A recent study published in Pharmacoepidemiology and Drug Safety found that in 2017, 94% of adults 65 years and older in the United States were prescribed at least one drug that elevated the risk of falling, a significant increase from 57% in 1999. This trend was concurrent with a substantial increase in deaths related to falls among older adults (1).
Falling in elderly adults is a significant yet under-recognised public health concern. Globally, more than 30% of people aged 65 years and above fall each year (2). Falls are the primary reason for 85% of all injury-related admissions to hospital and more than 40% of nursing home admissions (3). Furthermore, falls are the leading cause of injury-related death for those 70 years and older (4). The annual costs associated with falls and fall-related complications were estimated to be $50 billion in 2015 in the United States alone (5).
Fall risks are multifactorial and include a combination of physiological, psychological, health and environmental factors (6,7). Several studies have associated polypharmacy and certain drugs with an increased risk of falls in the elderly (8,9,10,11).
The most common drugs that increase the risk of falls are psychotropic drugs, such as hypnotics, sedatives, antipsychotics, and antidepressants, which can cause sedation and impaired balance and coordination. Antihypertensive drugs and diuretics may cause or worsen orthostatic hypotension and falls (1,2).
A recent meta-analysis found that deprescribing interventions based on a medicine review resulted in a relative risk reduction of 24% in the number of older adults who fell (12).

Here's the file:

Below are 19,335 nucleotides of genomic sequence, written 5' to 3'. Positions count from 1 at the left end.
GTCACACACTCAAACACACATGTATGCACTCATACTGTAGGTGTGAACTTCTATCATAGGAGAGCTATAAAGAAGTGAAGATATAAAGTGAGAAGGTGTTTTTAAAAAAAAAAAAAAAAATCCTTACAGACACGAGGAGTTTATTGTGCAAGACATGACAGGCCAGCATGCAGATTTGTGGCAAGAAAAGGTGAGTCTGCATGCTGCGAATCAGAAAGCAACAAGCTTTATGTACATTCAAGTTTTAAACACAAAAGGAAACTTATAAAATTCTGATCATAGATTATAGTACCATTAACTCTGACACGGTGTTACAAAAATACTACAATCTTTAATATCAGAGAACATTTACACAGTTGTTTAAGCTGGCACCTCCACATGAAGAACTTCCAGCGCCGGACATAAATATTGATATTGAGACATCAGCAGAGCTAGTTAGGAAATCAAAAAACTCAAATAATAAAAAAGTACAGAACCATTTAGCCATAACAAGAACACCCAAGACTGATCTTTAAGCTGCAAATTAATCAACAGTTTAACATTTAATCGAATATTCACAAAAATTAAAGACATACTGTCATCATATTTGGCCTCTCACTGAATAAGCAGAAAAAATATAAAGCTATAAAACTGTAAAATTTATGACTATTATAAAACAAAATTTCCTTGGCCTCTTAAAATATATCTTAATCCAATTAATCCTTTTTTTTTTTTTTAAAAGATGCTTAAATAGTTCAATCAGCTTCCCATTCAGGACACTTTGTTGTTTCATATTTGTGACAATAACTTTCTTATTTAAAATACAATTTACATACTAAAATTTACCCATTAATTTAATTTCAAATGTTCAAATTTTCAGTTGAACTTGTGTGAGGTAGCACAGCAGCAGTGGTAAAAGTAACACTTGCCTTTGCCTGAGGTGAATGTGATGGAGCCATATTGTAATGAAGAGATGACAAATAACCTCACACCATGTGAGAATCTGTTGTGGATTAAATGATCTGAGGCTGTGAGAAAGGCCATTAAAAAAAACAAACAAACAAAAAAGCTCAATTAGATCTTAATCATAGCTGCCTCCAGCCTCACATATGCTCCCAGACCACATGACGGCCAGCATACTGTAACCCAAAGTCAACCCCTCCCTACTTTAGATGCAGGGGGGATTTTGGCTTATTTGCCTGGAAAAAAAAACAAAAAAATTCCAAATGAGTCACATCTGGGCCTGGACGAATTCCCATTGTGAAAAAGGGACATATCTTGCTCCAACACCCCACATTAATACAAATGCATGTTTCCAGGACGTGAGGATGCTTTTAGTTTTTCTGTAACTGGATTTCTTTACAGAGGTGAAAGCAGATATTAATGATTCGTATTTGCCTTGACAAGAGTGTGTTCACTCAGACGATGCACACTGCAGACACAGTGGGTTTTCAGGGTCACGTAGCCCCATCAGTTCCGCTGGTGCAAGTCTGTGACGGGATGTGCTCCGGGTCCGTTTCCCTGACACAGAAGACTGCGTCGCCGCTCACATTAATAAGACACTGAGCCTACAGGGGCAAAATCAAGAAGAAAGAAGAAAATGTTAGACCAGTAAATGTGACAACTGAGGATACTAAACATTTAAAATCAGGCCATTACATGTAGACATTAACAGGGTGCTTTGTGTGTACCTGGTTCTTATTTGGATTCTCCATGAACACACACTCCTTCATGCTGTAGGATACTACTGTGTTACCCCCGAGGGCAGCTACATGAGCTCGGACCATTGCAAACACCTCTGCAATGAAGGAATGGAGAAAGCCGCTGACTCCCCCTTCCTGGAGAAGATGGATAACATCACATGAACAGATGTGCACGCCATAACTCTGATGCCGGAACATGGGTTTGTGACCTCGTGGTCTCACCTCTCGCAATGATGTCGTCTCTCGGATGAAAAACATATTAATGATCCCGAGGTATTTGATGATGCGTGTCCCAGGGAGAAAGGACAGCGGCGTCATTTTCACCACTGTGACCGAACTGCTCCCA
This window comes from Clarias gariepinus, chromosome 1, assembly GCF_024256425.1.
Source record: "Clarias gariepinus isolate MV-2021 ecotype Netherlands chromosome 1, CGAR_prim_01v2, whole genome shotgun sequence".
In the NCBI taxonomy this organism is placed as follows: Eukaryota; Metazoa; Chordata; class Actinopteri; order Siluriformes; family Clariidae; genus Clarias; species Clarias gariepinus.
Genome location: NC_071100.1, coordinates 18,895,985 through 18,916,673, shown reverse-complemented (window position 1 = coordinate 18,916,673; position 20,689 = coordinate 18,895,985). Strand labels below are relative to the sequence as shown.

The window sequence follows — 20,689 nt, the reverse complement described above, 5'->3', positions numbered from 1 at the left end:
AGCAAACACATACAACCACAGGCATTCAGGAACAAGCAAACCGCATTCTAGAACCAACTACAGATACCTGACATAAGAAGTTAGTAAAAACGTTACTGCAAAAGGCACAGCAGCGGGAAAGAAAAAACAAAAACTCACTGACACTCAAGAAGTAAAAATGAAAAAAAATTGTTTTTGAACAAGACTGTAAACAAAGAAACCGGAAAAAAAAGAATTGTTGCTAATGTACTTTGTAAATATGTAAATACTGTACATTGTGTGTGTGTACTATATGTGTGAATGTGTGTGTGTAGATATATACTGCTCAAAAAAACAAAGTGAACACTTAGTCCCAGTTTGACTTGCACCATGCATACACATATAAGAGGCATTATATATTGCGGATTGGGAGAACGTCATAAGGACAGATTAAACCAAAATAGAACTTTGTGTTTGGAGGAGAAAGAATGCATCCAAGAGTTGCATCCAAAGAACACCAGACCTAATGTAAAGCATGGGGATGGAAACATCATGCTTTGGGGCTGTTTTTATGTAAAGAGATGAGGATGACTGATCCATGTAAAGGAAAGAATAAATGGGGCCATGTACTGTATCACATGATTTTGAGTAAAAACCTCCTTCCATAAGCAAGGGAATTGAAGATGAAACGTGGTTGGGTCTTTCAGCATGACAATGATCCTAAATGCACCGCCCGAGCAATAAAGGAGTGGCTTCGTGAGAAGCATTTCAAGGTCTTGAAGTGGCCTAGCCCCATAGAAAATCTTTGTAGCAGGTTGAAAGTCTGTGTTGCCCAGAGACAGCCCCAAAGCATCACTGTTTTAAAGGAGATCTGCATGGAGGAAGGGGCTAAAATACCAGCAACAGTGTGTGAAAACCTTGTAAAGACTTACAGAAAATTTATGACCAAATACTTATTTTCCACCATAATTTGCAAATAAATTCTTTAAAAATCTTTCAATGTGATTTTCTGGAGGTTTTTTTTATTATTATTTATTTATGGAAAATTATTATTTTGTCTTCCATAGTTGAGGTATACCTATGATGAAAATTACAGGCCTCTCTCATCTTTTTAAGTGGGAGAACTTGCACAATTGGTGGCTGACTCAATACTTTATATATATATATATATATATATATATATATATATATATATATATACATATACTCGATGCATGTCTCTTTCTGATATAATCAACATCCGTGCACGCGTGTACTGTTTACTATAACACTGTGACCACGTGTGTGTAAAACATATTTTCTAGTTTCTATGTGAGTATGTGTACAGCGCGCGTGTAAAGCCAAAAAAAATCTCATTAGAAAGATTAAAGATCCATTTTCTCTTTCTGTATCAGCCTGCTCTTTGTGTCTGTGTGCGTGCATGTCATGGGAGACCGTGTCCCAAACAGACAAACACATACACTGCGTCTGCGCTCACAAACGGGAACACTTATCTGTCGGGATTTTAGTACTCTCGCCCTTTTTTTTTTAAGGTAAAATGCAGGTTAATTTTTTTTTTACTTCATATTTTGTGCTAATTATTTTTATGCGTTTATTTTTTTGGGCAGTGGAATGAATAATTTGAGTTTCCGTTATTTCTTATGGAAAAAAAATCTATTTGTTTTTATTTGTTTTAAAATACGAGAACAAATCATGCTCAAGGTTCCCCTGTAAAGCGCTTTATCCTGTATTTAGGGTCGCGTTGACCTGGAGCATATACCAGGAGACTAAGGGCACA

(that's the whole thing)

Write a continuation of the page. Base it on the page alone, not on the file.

The current study is a cross-sectional analysis utilising data on fall-related deaths and prescription fills among US adults 65 years and older. Data was obtained from both the National Vital Statistics System (NVSS) and the Medical Expenditure Panel Survey (MEPS) for years 1999-2017 (1).
During the study period, there was a significant increase in fall risk-increasing drug (FRID) use. More than 560 million adults aged 65 years and older received at least one FRID during this period and filled more than 7.8 billion prescriptions. The majority of prescriptions were for antihypertensives (71.2%). However, there was also a significant increase in antidepressant prescription fills, from 12 million in 1999 to more than 52 million in 2017.
The use of FRIDs was considerably higher among females, which is relevant as the female gender is identified as an independent risk factor for falls and fractures (1).
Prescribing of multiple FRID classes also increased over the study period. Opioids and antihistamines were the most commonly co-prescribed drug classes, with nearly 24 million people (14% of total) prescribed this combination.
From 1999-2017, 374,972 fall-related mortalities were recorded. Age-adjusted mortality due to falls increased from 29.40 per 100 000 in 1999 to 63.27 per 100 000 in 2017. The most significant increase in deaths from falls, rising 160% between 1999 and 2017, occurred in white women aged 85 years and older.
The current study has several limitations. Due to its cross-sectional design, the study cannot prove causality between the increased exposure to FRIDs and fall-related mortality. Furthermore, the study did not account for the increasing prevalence of comorbidities and only included data for a non-institutionalised population.
Nonetheless, the study indicates fall risk-increasing drugs may partially explain the increase in mortality due to falls. The findings support guidelines for falls prevention in the elderly, emphasising the benefit of medication reviews and medication reduction as crucial interventions (13,14).